Players Don’t Take A Knee At The Super Bowl & It Actually Isn't That Surprising
Politics have always been engrained into just about everything out there, even though it isn't always obvious. And for a few months now, football has been entrenched in an ongoing controversy surrounding players kneeling during the National Anthem. So as players don't take a knee during the 2018 Super Bowl, even more people are watching and taking notice.
In case you've missed the thousands of headlines surrounding the issue, several players in the National Football League started kneeling during the National Anthem as a form of protest against police brutality and racial injustice. The movement has been championed by former San Francisco 49ers quarterback, Colin Kaepernick, who was not signed for another year and has been reported as being blackballed in the NFL for his political protests.
So now, as there are only two NFL teams left standing this season — the New England Patriots and the Philadelphia Eagles — many have been wondering whether or not any of the players will take a knee during the National Anthem as a way of sending solidarity to those players who started the movement. However, the fact that no players kneeled isn't too surprising, considering the fact that neither the Patriots or the Eagles have been very involved in the protests all season.
Even though there was no kneeling during Pink's rendition of the National Anthem, players for the Patriots did all have their hands on each other's shoulders during the song, while the Eagles did not. Perhaps this suggests the team's concession.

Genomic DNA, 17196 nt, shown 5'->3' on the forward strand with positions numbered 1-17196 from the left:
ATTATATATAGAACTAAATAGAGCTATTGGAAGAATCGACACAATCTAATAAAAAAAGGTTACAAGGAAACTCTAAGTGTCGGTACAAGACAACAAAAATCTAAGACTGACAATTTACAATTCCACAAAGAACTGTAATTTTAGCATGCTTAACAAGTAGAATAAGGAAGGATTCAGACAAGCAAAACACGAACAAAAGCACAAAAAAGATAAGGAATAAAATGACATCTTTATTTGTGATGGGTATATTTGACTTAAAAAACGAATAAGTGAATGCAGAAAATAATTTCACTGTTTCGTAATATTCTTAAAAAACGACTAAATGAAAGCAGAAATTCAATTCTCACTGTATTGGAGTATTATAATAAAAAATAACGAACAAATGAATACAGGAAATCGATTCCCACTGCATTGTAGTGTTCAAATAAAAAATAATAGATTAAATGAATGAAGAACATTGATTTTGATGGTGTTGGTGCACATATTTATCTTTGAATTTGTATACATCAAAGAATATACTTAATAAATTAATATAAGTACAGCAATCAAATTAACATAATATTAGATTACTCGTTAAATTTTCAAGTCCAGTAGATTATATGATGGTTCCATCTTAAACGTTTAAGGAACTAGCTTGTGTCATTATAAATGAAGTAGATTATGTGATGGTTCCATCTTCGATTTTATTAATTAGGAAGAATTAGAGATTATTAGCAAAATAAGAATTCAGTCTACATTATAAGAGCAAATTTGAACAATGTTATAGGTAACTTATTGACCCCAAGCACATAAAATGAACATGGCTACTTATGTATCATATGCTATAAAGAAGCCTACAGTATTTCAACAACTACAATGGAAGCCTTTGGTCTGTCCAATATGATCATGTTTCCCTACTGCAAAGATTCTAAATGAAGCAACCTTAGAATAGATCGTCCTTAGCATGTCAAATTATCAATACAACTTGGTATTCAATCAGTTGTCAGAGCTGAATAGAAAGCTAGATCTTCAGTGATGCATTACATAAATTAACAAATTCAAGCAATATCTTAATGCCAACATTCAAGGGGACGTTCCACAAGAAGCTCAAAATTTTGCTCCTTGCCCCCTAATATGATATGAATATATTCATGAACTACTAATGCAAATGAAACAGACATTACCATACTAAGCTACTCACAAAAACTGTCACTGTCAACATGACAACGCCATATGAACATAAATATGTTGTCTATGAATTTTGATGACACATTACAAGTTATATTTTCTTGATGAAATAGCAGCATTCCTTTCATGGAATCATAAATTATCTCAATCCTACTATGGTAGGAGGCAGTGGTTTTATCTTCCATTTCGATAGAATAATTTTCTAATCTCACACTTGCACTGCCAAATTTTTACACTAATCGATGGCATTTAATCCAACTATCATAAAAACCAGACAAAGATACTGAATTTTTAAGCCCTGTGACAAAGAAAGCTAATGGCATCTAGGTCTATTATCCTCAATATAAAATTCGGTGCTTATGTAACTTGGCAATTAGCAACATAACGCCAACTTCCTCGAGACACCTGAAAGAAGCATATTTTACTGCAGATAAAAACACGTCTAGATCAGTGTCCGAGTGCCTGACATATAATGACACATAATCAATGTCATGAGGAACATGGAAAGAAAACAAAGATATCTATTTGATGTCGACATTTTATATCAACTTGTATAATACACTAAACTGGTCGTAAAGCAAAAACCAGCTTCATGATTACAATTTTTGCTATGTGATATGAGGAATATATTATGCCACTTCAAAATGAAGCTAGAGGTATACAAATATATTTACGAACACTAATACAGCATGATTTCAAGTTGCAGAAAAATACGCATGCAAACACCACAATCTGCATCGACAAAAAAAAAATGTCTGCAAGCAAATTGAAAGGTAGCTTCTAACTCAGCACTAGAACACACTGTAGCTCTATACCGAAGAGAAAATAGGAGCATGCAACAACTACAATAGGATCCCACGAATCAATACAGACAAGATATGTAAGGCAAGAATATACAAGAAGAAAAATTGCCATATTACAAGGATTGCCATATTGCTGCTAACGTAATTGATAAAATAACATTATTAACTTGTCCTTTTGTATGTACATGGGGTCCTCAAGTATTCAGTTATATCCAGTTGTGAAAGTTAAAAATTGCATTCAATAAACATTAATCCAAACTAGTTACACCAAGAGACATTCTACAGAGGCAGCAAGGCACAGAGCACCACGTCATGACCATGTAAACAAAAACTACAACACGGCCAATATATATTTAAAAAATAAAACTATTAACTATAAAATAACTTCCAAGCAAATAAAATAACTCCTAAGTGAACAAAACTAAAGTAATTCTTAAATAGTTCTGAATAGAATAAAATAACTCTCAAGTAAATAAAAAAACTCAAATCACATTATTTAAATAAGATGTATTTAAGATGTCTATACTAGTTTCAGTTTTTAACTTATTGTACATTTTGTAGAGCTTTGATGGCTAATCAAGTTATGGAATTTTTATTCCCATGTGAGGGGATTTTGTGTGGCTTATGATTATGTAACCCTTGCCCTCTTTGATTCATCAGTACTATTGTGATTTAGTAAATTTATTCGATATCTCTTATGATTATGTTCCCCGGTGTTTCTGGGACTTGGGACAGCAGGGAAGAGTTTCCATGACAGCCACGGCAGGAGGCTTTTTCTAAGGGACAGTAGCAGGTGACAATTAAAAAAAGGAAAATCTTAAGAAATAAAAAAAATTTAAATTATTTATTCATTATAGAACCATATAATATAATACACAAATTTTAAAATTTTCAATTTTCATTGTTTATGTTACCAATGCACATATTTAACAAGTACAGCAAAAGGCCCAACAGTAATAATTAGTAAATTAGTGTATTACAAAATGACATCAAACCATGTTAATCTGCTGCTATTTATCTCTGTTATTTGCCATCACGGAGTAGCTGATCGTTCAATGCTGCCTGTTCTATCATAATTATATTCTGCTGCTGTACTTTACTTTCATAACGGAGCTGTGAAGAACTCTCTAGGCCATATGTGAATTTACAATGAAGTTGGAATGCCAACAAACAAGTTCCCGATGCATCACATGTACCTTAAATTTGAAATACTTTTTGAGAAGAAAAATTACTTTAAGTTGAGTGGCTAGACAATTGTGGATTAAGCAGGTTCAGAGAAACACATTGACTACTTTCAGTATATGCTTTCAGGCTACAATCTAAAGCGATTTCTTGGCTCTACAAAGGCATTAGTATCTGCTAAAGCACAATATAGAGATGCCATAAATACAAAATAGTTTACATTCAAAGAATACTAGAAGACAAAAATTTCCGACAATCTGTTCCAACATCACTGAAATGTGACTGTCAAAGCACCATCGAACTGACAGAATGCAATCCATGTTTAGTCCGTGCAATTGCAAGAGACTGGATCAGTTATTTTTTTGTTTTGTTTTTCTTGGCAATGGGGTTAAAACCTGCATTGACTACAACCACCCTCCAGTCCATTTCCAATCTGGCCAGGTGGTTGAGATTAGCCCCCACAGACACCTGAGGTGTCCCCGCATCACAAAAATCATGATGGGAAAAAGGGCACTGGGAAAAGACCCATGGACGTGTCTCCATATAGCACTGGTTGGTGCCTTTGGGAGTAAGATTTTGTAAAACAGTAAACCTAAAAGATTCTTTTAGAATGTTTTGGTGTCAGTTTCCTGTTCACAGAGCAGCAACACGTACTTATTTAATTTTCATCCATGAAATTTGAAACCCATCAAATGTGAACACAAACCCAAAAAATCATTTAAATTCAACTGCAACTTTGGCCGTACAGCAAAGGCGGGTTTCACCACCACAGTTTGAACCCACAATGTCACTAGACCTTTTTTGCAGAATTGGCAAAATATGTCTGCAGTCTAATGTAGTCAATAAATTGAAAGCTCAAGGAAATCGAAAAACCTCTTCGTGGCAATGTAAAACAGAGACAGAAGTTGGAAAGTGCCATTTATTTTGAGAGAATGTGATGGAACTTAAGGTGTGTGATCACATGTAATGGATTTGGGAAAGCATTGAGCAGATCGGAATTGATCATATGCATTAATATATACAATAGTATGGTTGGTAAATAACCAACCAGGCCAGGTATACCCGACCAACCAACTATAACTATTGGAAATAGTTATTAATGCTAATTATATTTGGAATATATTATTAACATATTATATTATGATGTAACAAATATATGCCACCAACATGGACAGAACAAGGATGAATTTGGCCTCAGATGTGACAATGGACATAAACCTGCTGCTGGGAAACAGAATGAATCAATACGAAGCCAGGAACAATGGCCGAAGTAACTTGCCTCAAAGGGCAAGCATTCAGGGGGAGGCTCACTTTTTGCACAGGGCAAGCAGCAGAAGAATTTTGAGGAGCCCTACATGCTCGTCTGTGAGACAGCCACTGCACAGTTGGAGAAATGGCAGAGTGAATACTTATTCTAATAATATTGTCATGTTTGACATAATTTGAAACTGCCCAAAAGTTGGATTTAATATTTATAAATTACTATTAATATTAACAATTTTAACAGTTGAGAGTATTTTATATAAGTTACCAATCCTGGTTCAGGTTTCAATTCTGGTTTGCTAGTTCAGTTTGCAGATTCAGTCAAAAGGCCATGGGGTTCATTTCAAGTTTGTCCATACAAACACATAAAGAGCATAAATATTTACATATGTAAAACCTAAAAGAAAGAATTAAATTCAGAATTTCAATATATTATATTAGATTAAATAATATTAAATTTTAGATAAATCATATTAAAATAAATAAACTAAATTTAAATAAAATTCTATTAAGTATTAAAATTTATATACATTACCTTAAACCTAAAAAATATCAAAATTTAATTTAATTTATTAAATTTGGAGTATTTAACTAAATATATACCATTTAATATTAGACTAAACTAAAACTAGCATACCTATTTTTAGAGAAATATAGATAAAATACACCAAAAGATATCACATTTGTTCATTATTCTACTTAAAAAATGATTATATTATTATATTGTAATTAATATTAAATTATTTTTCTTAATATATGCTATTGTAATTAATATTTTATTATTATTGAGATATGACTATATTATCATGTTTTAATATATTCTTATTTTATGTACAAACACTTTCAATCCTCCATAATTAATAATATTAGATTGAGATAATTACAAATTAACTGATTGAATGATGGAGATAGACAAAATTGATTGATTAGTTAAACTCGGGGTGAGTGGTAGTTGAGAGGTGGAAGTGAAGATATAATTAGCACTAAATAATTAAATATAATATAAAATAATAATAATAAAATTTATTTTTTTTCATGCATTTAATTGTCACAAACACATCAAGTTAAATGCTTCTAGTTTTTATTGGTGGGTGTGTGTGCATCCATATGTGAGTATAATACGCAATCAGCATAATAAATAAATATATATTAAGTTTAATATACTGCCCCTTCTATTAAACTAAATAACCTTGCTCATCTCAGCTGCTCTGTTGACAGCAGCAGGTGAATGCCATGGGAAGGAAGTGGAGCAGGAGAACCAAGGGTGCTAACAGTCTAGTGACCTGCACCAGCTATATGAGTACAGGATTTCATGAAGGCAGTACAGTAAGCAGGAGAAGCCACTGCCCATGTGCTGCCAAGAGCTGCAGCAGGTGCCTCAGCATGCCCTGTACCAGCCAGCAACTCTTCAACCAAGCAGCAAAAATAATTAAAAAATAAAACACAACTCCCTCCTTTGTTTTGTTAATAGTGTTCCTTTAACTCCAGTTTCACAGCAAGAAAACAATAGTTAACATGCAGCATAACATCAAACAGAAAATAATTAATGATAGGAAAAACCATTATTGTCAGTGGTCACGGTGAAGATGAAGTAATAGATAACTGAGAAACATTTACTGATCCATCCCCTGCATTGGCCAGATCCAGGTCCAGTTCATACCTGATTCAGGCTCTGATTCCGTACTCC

While the kneeling gained international attention during the regular NFL season, with President Donald Trump getting involved, players not kneeling at Sunday night's Super Bowl is, again, fairly expected. As CNN reported,
Several New England Patriots players took part that first weekend after the president's incendiary comments, but haven't kneeled since.
Philadelphia Eagles cornerback Ron Brooks kneeled during preseason games but was released by the team in August. Throughout the season, some Eagles players raised their fists during the Anthem but all had stopped doing so by the playoffs.
But, that doesn't mean that people weren't talking about it plenty before the big game. As a pretty big conversation point surrounding Super Bowl LII, NBC, who will be broadcasting the game, has already confirmed that if any players kneeled, they'd be showing it. "When you're doing a live event, you just cover what's happening," NBC Executive Producer Fred Gaudelli told CNNMoney. So, as players didn't end up taking a knee or raising a fist in protest during Pink's rendition of the National Anthem, the world watched with mixed reactions.
After all, when the President of the United States decides to personally get involved and calls any player kneeling a "son of a b*tch," then it's pretty clear that things are about to get real serious, real fast.
But, despite the players not kneeling, there is also another protest going on during the Super Bowl, although it's certainly not as high-profile as what the players do. According to the website, SportingNews.com, "starting Saturday and culminating Sunday afternoon at U.S. Bank Stadium will be the Take a Knee Conference and Rally."
Obviously, the event is centered around the same politics as the NFL players taking a knee was, but the rally will be a little less publicized. After all, having the event and the Super Bowl in Minnesota is kind of a remarkable coincidence. As SportingNews.com reported, one of the most notable cases of police brutality took place "in Falcon Heights, Minn. On July 6, 2016, Philando Castile was shot to death in his car by an officer, his death caught on video that went viral the next day (and which Kaepernick, among other athletes and celebrities, reacted to online)." So, the fact that no players at Sunday's Super Bowl decided to take the knee in Minneapolis is somewhat symbolic.
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